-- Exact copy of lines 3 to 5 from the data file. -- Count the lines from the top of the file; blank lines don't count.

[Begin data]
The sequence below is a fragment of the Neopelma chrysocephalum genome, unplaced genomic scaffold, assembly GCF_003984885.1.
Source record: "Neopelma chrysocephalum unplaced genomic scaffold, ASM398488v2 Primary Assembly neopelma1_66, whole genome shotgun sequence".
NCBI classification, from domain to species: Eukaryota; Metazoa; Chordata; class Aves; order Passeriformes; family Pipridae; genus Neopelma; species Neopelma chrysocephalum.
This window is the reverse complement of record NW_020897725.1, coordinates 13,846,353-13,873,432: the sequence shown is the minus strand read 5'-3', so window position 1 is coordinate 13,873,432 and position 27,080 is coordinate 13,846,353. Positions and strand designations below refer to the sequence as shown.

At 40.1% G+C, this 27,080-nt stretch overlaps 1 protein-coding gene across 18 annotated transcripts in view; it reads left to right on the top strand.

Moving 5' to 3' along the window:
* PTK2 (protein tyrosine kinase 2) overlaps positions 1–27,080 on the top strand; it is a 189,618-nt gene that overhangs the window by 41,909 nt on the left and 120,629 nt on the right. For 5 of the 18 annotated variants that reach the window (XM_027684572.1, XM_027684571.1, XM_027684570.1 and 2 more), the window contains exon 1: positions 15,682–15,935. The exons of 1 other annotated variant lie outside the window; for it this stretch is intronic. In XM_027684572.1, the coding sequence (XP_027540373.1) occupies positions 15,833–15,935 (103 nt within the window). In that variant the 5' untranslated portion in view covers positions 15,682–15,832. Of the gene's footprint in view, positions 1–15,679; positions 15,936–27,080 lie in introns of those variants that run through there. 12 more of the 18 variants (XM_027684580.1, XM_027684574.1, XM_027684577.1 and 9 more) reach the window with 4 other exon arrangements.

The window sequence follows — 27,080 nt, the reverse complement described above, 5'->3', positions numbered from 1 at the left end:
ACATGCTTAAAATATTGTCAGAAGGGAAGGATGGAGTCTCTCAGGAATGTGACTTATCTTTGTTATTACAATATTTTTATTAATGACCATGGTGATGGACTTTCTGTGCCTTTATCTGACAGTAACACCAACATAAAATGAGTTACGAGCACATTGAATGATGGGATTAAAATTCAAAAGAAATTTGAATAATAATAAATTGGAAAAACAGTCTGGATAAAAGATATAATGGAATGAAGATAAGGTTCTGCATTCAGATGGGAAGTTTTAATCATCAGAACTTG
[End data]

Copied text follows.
NCBI classification, from domain to species: Eukaryota; Metazoa; Chordata; class Aves; order Passeriformes; family Pipridae; genus Neopelma; species Neopelma chrysocephalum.
This window is the reverse complement of record NW_020897725.1, coordinates 13,846,353-13,873,432: the sequence shown is the minus strand read 5'-3', so window position 1 is coordinate 13,873,432 and position 27,080 is coordinate 13,846,353. Positions and strand designations below refer to the sequence as shown.

At 40.1% G+C, this 27,080-nt stretch overlaps 1 protein-coding gene across 18 annotated transcripts in view; it reads left to right on the top strand.